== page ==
Solutions: Most Dangerous Mobile Security Threats of 2020
Prevention of mobile security threats helps organizations and individuals to protect their devices, apps, users and content from malicious attacks. Security teams can prevent these threats by using an app that scans devices and configurations within the network, or by setting up security protocols in case malware is present on the network.
1. Cryptojacking attacks
Check these steps to minimize the risk of your organization falling into a trap
Install an ad-blocking or anti-crypto mining extension on web browsers.
Since crypto jacking scripts are often delivered through web ads, installing an ad blocker can be an effective means of stopping them. Using ad blockers like the Ad Blocker Plus can easily detect crypto mining scripts. Experts recommend extensions like No Coin and MinerBlock, which are designed to detect and block crypto mining scripts.
Keep your web filtering tools up to date.
If you identify a web page that is delivering crypto jacking scripts, make sure your users are blocked from accessing it again.
Maintain browser extensions.
Browser extensions are meant to make our tasks simpler. But, some of them could be a trap set by an attacker to execute crypto mining scripts.
Use mobile device management (MDM) solution to better control users’ devices.
Bring-your-own-device (BYOD) policies for preventing illicit crypto mining. An MDM solution can help to manage apps and extensions on users’ devices. MDM solutions tend to be geared toward larger enterprises, and smaller companies that often can’t afford them. However, experts note that mobile devices are not as at risk as desktop computers and servers. Because they tend to have less processing power, they do not produce a great deal of profit for hackers.
2. Insecure communications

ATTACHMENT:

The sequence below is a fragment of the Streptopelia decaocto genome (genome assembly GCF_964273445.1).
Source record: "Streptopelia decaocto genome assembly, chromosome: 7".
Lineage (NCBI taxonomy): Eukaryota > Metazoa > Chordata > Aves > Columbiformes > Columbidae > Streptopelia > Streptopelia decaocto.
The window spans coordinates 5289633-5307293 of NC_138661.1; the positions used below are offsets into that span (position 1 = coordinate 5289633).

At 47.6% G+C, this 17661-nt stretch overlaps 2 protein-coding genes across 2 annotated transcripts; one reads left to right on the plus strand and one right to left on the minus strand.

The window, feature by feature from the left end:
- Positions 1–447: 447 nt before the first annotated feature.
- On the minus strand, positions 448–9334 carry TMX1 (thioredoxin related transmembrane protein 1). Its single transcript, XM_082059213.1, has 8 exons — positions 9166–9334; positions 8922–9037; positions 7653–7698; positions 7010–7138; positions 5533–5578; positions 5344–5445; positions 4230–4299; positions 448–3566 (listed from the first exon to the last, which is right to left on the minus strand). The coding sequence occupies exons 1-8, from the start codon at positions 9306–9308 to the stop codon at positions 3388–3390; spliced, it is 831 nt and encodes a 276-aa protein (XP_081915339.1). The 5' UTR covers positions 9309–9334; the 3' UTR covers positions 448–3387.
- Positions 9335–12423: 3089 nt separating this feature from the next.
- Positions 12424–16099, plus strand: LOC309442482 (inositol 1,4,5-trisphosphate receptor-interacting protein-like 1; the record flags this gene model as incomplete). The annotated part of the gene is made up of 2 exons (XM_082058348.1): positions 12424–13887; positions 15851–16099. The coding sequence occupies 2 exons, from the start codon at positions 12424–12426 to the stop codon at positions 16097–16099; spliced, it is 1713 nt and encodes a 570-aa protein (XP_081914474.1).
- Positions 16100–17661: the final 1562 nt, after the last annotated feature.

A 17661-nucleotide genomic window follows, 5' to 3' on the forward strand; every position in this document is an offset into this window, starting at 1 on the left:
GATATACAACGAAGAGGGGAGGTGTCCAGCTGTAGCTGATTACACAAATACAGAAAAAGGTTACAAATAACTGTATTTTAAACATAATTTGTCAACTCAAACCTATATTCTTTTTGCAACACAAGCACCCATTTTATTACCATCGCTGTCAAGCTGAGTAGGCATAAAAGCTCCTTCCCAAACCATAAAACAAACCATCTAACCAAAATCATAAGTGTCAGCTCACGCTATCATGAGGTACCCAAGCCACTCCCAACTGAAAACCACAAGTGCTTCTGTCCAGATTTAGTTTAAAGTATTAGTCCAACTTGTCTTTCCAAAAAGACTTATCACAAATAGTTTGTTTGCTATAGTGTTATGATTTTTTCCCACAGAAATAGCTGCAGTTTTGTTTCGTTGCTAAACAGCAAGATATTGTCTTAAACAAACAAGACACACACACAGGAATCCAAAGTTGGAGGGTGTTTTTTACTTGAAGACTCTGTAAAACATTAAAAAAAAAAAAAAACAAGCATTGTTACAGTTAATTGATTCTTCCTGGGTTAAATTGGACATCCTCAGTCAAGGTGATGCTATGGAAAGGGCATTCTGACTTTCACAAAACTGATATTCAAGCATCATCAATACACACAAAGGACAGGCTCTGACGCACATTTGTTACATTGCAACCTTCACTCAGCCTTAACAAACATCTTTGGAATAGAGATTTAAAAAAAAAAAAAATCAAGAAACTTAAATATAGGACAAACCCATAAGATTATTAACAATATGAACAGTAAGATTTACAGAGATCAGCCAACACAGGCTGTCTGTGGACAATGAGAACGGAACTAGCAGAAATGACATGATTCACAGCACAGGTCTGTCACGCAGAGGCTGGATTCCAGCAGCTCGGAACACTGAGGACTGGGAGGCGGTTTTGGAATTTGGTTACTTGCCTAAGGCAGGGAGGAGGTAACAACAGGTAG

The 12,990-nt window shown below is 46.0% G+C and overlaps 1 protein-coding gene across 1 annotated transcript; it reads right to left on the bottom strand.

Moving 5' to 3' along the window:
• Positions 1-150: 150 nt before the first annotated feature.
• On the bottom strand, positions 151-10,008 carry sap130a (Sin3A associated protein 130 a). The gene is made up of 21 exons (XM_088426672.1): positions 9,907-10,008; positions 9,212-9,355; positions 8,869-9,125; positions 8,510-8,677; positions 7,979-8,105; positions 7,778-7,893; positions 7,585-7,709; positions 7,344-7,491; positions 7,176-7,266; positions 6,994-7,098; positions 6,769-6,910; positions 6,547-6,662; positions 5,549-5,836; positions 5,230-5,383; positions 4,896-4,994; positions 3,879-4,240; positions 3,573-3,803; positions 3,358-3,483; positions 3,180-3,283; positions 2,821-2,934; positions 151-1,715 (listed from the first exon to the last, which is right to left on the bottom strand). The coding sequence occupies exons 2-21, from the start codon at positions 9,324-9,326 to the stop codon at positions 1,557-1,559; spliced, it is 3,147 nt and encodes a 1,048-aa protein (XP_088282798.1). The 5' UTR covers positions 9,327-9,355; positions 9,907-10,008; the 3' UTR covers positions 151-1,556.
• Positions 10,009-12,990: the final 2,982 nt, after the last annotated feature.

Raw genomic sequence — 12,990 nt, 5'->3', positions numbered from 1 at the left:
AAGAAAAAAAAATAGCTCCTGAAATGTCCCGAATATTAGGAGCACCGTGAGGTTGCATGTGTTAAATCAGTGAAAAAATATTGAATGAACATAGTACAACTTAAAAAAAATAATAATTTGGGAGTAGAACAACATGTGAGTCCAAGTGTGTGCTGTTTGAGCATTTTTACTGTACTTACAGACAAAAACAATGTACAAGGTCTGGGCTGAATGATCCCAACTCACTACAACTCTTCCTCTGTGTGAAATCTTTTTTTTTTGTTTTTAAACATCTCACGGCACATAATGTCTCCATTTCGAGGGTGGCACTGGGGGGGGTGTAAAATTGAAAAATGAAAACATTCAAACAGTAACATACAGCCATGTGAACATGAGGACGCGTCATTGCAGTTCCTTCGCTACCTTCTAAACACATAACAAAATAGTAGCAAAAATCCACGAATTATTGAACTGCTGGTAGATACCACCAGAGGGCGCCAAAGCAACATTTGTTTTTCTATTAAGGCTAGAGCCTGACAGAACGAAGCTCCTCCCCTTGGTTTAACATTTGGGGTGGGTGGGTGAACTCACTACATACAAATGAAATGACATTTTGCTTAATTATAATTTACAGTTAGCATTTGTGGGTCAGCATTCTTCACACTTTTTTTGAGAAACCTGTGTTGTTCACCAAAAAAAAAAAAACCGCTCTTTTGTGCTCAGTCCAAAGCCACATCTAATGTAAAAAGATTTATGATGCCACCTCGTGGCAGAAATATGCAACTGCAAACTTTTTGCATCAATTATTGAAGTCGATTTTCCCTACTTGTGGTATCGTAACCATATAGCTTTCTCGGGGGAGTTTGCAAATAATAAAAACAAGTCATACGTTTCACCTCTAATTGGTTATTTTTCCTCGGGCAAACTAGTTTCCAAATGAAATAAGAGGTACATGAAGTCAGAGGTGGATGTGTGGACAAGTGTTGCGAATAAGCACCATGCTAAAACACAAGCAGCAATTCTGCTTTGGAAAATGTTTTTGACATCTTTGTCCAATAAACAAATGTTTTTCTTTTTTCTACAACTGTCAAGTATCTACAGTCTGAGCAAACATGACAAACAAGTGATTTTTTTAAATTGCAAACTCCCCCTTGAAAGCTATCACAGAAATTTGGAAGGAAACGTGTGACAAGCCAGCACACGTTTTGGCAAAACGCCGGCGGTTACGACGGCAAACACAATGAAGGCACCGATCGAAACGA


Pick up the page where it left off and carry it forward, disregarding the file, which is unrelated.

Here is a list of few best practices to be used for Android phones which may bring down risks related to insecure communication.
Understand that the network layer is highly capable of eavesdropping, thus making it insecure.
- It is important to apply SSL/TLS to transport channels used by the mobile app to transmit sensitive pieces of information, session tokens, or other sensitive data to a backend API or web service.
- When an application runs a routine via the browser/WebKit, using outside entities for third-party analytics companies and social networks could be more secure. Mixed SSL sessions should be avoided as they could expose the user’s session ID.
- Always use a strong, standard cipher suites with suitable key lengths.
- Use certificates signed by a trusted CA provider.
- Do not pin certificate for security conscious applications and never allow using self-signed certificates.
- Always require SSL (Secure Socket Layer) chain verification.
- Always establish a secure connection with trusted certificates from keychain after verifying the identity of the endpoint server.
- Build a UI that alerts users when a mobile app detects an invalid certificate.
- Avoid sending sensitive data over alternate channels (e.g, SMS, MMS, or notifications).
- Apply a separate layer of encryption to any sensitive data before it is given to the SSL channel. In the event of a possible vulnerability in the SSL implementation, the encrypted data will provide a secondary defence against confidentiality violation.
3. Mobile ransomware
- Only install applications from authorized stores like Google Play or AppStore. To be sure that no application makes its way onto your device from an untrusted source, go to Android settings, choose Security, and make sure that the “Unknown Sources” box is not checked.
- Regularly check updates for your installed applications and your device OS. You can choose to update all installed apps automatically. It’s better to do update the system to the latest version as soon as an over-the-air (OTA) update arrives.
- Install a strong security solution. Downloading apps from only the official stores and updating them regularly alone will not promise maximum security. Malware can lurk into even Google Play and, can also spread by means of exploit kits using yet-unknown vulnerabilities.
4. Phishing attacks
- Think Before You Click!
- Keep Your Browser Up to Date
- Keep Informed About Phishing Techniques
- Check Your Online Accounts Regularly
- Use Firewalls
5. SMS–based attacks
- Think before you click a link from SMS
- Do not open spam messages
- Keep informed about phishing techniques
6. Botnets attack
To avoid system compromises, it is advised to use only licensed and genuine software. Keep your mobile updated with latest security patches. Install anti-malware solution and update it regularly. Disable Autoplay /Autorun for removable drives.
Always protect your device from Trojans and other threats by using effective anti-malware software.
7. User & device authentication
- Think before allowing store passwords, and your data in mailing apps and browsers
Remember there is no single fool-proof way to avoid mobile security threats.